Everybody wants to protect the assets they have. After all, we’ve all worked very hard for them. As a high-net-worth individual, if you don’t protect your assets, a larger amount of money is at stake that could be lost to taxes and other costs like probate. If you use the right estate planning strategies, you can protect your assets for your family’s future.
The best estate planning for high-net-worth individuals uses techniques like these:
Qualified Personal Residence Trusts (QRPT)
Your home and vacation home are likely very valuable assets of your estate, so you need to protect them. A QRPT is an irrevocable trust that can help the homeowner/parent pass their property down to loved ones. You transfer the title of your home to the QPRT (an irrevocable trust), the QPRT freezes the value of the estate, and you can live in the house for a defined number of years. When that defined period ends, the beneficiaries become owners of the residence. You can still live in the property by renting it from the beneficiaries at a fair market value.
Benefits of a QRPT:
- Tax bills for beneficiaries will be significantly lower following the owners’ death.
- Since you no longer own the home during your lifetime, it’s protected from creditors.
- You stay in control of the property as the trustee of the QPRT and retain all the income tax deductions associated with the property.
- If you live longer than the term of the trust, the home and its appreciation are removed from your taxable estate.
If you die before the end of the defined period, the full value of the house will be included in your estate for estate tax purposes, which is what would have happened had you not established a QPRT.
Irrevocable Life Insurance Trust (ILIT)
Many Massachusetts families get life insurance policies to provide for their loved ones. The problem is that the death benefit from a life insurance policy could also be that one asset that triggers the Massachusetts estate tax—resulting in a portion of your money not getting to your loved ones.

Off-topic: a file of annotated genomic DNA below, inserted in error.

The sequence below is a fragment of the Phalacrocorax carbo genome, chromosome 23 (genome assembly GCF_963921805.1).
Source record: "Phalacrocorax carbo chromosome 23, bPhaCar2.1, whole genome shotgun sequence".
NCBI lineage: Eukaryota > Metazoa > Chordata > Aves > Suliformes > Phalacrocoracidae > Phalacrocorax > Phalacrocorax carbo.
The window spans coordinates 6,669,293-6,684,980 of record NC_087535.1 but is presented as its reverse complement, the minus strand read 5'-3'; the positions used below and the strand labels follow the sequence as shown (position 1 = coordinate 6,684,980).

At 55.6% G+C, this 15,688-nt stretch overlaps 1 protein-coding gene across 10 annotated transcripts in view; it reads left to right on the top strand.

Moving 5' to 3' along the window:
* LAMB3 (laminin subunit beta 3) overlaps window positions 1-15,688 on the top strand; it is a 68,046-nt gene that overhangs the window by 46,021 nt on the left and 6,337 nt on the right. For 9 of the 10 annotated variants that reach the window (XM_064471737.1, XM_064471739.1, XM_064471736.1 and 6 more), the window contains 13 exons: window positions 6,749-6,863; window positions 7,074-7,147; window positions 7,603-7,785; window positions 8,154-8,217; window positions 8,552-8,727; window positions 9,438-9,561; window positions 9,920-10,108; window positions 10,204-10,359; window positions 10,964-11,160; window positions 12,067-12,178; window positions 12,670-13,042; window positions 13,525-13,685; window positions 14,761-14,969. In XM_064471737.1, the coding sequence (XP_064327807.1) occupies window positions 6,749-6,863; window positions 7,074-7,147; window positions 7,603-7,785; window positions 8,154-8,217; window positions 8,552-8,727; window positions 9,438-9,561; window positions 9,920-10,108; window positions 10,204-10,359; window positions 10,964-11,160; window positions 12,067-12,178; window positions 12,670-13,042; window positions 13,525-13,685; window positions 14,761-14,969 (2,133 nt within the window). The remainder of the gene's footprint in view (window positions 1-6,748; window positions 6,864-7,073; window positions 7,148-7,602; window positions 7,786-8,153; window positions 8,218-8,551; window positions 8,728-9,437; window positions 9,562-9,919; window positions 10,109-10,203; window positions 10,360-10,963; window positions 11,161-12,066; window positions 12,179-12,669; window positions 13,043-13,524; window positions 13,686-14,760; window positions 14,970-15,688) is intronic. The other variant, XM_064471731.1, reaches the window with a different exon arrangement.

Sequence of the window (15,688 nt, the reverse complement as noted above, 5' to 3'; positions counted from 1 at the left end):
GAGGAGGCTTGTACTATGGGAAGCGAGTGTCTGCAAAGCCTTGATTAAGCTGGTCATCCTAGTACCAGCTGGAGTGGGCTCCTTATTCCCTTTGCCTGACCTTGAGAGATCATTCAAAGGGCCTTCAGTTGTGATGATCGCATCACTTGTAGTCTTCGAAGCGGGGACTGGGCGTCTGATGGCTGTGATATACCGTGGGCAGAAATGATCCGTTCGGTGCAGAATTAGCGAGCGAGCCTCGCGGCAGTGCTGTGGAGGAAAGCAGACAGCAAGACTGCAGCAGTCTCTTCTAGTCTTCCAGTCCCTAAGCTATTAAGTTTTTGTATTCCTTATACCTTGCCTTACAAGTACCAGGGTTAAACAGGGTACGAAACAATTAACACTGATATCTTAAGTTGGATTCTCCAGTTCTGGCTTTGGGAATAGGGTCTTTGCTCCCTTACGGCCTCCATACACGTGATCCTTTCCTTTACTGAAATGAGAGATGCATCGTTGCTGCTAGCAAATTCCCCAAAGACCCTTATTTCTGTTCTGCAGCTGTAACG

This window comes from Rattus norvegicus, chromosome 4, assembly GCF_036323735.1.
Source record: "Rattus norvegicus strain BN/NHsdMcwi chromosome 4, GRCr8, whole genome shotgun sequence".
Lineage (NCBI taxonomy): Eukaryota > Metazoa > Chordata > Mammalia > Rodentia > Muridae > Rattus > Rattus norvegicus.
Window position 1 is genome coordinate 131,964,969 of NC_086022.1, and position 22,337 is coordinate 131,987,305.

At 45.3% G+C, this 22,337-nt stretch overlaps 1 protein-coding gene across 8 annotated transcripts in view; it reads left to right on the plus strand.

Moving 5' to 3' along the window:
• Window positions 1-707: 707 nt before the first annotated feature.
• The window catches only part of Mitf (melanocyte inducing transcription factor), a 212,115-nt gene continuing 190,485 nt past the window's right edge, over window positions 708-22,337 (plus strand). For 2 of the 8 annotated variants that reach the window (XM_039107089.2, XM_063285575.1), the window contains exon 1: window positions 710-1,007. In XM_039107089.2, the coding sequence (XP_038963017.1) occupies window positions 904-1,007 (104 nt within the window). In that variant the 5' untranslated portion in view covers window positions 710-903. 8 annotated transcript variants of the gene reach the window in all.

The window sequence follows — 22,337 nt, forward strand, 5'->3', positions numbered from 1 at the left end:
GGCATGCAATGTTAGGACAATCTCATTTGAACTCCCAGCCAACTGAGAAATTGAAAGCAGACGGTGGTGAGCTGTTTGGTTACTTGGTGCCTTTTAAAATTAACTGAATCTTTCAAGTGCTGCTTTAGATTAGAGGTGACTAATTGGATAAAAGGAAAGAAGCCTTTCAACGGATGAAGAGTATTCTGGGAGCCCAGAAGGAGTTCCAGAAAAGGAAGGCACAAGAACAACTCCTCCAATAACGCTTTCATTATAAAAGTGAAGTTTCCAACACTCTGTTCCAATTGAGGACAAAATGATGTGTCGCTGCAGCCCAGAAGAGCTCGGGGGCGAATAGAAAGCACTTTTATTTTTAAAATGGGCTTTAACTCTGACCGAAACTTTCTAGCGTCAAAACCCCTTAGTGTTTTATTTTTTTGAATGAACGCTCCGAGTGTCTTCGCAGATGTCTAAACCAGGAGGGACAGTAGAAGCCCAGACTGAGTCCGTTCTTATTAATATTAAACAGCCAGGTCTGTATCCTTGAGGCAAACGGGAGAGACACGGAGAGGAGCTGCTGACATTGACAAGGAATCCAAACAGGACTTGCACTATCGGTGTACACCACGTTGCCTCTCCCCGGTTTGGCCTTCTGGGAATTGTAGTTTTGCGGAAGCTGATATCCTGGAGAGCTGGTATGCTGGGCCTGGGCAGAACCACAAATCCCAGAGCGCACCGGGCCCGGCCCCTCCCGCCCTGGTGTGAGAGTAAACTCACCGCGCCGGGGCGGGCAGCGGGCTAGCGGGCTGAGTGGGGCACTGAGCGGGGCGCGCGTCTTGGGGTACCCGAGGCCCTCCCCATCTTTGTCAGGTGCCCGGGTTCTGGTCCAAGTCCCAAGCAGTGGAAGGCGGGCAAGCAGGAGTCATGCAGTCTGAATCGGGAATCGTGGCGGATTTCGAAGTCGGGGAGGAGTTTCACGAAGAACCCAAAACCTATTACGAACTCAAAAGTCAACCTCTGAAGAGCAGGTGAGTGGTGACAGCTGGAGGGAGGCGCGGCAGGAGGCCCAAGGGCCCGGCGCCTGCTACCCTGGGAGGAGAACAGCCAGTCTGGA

An ILIT is a type of irrevocable trust that is specifically designed to hold and own life insurance policies. Once your attorney drafts the ILIT, you can transfer ownership of your life insurance policies to the trustee of the ILIT.
The top benefits of using an ILIT in estate planning for high-net-worth individuals:
- There’s a savings on estate taxes. Estate taxes are based on the gross value of the estate, which may include life insurance policy benefits. However, when a life insurance policy is held in an irrevocable life insurance trust, the death benefit remains separate from the gross estate, and it’s protected from taxation.
- The insurance policy benefits are protected from creditors; both those seeking compensation against the estate and those of any beneficiary. Creditors can’t access assets in the trust, but they can likely access assets once they are distributed to the beneficiary.
More benefits of an ILIT can be found in the blog 5 Reasons for an Irrevocable Life Insurance Trust.
Married A/B trusts (“bypass trusts”) permit spouses to combine their exemptions. When one spouse dies, their assets are transferred to an irrevocable trust rather than going directly to the surviving spouse. In some cases, the surviving spouse will receive income generated by the trust. This arrangement saves the heirs a possibly large estate tax when the second spouse dies.
You can find more information in our blog What is an AB Trust?
As a skilled Massachusetts estate planning attorney, I frequently create estate plans for high-net-worth individuals and families to minimize their potential tax liability and maximize the potential savings a good plan can give them. Contact us today for a free, no-obligation consultation.